Toward tests worth teaching to

Wednesday, July 21st, 2010 at 4:03 pm by

I am not a professional educator by background.  I worked on education policy for the State Assembly and Governor Cuomo, then went to work for New York State United Teachers in 1996 and moved to the Council of School Superintendents in 2002.

Coming out of the Capitol to work more intensively with educators – teachers and superintendents – I was surprised by how positive they were toward the state’s efforts to raise standards and help all students to meet them.

To be sure, both groups routinely quarreled with Commissioner Mills and the Regents over some of the specifics in translating aspiration into policy.

But my sense was that they predominantly embraced the idea that “all means all,” and drew energy from the mission of  at last giving all students access to a meaningful curriculum and striving to help all meet its expectations.

Now there is justifiable concern over how a change in cut scores will affect grades 3 through 8 test results for students and schools and how those scores will be reported and received, especially in this time of extreme financial challenges.

But I draw some hope for the long haul based on our past experience.

I respect the efforts of state officials – Commissioner David Steiner, Senior Deputy Commissioner John King, and Regents Chancellor Merryl Tisch – to stress that there were weaknesses in the tests that the state developed, that schools were responding rationally to the tests as they were constructed, and were in fact helping more and more students achieve success on those tests.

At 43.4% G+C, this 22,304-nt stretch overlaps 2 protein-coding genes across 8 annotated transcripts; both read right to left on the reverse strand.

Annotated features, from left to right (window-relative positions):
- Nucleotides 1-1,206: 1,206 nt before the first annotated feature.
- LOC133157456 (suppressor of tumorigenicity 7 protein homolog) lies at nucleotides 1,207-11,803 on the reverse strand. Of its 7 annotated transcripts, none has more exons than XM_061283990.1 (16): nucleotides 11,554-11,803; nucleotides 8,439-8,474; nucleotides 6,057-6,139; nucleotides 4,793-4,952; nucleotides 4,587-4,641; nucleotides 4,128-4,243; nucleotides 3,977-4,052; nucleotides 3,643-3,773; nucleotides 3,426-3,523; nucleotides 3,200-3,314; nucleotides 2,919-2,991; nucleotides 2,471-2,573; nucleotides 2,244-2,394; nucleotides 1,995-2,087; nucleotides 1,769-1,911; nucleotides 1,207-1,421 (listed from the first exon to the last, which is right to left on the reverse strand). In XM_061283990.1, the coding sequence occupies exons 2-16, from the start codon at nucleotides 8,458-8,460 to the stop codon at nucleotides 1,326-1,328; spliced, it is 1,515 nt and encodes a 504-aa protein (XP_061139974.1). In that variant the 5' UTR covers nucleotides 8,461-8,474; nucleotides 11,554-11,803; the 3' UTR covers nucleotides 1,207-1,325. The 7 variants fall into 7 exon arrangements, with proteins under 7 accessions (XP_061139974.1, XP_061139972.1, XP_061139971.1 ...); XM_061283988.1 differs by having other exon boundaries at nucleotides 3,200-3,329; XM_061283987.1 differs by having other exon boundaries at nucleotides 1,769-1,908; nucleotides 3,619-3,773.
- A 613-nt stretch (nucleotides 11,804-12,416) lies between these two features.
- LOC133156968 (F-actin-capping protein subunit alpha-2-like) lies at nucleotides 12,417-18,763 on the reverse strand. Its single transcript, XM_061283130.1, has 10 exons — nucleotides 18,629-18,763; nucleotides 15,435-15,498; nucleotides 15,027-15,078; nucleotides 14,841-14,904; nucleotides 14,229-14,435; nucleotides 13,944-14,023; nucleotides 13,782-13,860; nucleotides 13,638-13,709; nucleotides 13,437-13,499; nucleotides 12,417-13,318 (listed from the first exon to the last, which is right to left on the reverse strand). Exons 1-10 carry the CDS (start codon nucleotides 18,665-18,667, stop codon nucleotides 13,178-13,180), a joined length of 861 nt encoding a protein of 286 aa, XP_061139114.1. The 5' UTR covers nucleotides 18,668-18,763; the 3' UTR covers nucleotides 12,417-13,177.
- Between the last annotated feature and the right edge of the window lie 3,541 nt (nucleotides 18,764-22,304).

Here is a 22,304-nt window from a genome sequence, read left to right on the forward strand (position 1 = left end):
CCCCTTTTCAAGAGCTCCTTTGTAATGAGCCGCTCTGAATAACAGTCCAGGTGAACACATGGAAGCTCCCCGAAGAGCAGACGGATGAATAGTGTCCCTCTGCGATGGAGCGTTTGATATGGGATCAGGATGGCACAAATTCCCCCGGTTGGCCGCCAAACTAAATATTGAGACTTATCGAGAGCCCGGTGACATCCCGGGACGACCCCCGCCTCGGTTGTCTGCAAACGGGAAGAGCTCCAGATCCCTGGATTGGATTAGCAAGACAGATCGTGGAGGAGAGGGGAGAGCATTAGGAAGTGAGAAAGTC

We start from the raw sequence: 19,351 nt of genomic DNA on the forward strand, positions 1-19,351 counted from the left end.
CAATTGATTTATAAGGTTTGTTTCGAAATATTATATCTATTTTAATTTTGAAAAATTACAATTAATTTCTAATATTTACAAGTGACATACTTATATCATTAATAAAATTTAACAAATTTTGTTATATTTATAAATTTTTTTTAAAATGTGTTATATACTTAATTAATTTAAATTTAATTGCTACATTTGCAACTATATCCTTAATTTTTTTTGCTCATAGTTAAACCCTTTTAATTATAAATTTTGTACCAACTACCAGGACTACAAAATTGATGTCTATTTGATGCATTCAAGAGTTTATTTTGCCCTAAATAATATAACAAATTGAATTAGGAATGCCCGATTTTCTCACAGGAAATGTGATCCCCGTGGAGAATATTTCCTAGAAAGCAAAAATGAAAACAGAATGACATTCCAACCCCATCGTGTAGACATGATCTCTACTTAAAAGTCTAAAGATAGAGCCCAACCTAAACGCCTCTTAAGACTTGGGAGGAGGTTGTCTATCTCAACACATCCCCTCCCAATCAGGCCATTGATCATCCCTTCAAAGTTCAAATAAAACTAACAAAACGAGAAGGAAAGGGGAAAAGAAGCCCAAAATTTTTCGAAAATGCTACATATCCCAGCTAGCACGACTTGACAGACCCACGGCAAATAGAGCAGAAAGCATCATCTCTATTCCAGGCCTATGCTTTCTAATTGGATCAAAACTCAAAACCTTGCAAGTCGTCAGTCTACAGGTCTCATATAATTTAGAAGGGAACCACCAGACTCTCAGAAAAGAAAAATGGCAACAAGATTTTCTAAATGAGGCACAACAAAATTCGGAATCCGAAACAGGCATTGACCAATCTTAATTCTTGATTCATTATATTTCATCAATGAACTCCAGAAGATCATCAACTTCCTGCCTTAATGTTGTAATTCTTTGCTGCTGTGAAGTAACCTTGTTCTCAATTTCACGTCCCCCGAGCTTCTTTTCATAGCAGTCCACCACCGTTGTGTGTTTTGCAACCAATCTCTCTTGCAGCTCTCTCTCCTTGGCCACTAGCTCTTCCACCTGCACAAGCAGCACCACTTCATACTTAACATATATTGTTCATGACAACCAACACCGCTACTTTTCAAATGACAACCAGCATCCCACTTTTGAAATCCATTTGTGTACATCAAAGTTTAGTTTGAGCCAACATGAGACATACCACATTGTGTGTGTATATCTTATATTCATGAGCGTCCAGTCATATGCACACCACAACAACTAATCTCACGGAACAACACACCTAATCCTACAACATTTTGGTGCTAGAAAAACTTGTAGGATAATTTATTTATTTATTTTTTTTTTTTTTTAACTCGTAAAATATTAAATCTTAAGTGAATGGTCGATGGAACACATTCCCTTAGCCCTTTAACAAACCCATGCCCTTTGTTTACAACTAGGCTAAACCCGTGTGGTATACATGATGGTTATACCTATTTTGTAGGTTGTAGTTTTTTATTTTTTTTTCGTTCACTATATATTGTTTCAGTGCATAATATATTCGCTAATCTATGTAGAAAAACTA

Now the Education Department has assembled data which makes a pretty compelling case that the tests were flawed.  The Department released more data today.

In one sense, I can’t dispute the Commissioner’s analogy that if your thermometer is broken you don’t keep using the thermometer.

It’s not a perfect analogy, however.  Unless you’re trying to influence whether you go to school or work or stay at home, you don’t try to “improve” your temperature reading.  But schools do try, honestly and earnestly, to improve test outcomes for their students.

Building on that analogy, it would have been far preferable if the Department officials could have said to schools at the beginning of the school year, “We are going to be making some changes to the grades 3 through 8 tests, including raising cut scores; here is what you will now have to do in order to improve your students’ chances to demonstrate proficiency.”

But like all of us, they juggle competing demands and time lines.  SED spent the past year investigating and confirming suspicions about the tests. Having now reached a firm conclusion, it would be hard to justify keeping the bad thermometer.

A theme that we have stressed is that, for better or worse, as long as there are tests, there will be teaching to the test.  So we need to be sure we have tests that are worth teaching to.

That gets at what I draw hope from in this experience.

As the SED leadership has stressed, schools were responding rationally to the assignment they were given – helping students meet state standards as measured by the tests the state employed, and more students were passing those tests.

Now the state is acting to improve its tests and hopes to take other steps, including developing curricula that would diminish the now excessive role of state tests in defining expectations for schools and students.

I expect that as the state makes those changes, schools will again respond, and will once again achieve increasing success in helping students demonstrate proficiency on the state’s improved assessments.

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